Using gradle 1.5. I have created a multi gradle project with several subproject each having a bunch of 3rdparty dependencies. In the root of the multi project folder there is a “caches/artifacts-23/filestore” that takes up 4 GB. Does each gradle project really contain all 3rdparty libs locally?
Why not put them in the .gradle folder for the user (eg. like .m2 in the user folder for maven projects)?
No I did not change that variable. I have looked into the content of the “caches/artifacts-23/filestore” and what takes up so much space is external dependencies (not module dependencies) to our own projects located in:
But it still bothers me that all dependencies are stored INSIDE each of my gradle projects.
Again, this won’t happen unless ‘GRADLE_USER_HOME’ is explicitly set to the project directory (default is ‘~/.gradle’). My best guess is that either your CI machines or CI jobs are responsible for this.
Since the Gradle dependency cache is multi-process safe, you can share it across all build jobs on a machine. If you publish/consume a lot of snapshots, the cache can grow very large over time. There are plans to offer a feature to purge the cache, but for now I’d schedule a cron job that deletes the cache every once in a while.
to the root build.gradle file but it does not seem to have any effect.
Any suggestions to where else the GRADLE_USER_HOME could be modified?
all slaves also have a ~/.gradle/caches folder but the “caches” folder is still created in the root of the workspace for a specific job on the slave when checking out and build a gradle project with git.
I’d print out the following at the top of the build script:
‘GRADLE_USER_HOME’ environment variable * ‘gradle.user.home’ system property * ‘gradle.startParameter.gradleUserHomeDir’ property (corresponds to the ‘–gradle-user-home’ command line parameter, except that if falls back to a default if the latter is not set)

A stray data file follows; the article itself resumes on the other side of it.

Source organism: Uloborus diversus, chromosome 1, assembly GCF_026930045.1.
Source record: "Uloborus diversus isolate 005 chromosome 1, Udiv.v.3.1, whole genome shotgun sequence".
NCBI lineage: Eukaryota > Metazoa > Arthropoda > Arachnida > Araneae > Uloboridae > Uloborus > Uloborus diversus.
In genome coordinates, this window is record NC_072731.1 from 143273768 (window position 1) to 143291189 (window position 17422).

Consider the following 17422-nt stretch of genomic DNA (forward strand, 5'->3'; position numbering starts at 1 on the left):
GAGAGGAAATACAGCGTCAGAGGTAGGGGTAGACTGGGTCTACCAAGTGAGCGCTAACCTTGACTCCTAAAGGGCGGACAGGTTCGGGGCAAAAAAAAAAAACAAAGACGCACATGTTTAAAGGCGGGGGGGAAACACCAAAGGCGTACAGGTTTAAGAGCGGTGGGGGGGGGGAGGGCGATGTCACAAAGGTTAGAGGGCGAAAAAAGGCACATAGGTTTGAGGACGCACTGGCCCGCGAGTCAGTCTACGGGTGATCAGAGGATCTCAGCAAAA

Hopefully this will help to find the offender. You can also try to set up Gradle as a shell script job, rather than using the Jenkins Gradle plugin.
Again, the Gradle dependency cache is designed to be shared between builds and agents. Unless you have thousands of Jenkins jobs like the author of that patch, I would recommend to share the cache. If you encounter any downsides (e.g. diminished performance), we would like to hear about them.
this should clean up the caches folder right?
This will disable caching of dynamic versions and changing modules, and will likely slow down your builds. It won’t affect the size of the cache. Again, right now the only way to purge the cache is to periodically delete it.
You write: “This will disable caching of dynamic versions and changing modules” but would that not exactly disable caching of our own projects which looks like this myproject-1.0.0-SNAPHOT.jar or are dynamic and changing modules something else?
It is a “bug” in the most recent version of the plugin. The ~/.m2/repository is a repo and cache. A repo might need to be a shared, but a cache should not need to be shared. In Gradle, it’s a pure cache, and like any cache you can’t make guarantees about what’s currently in it.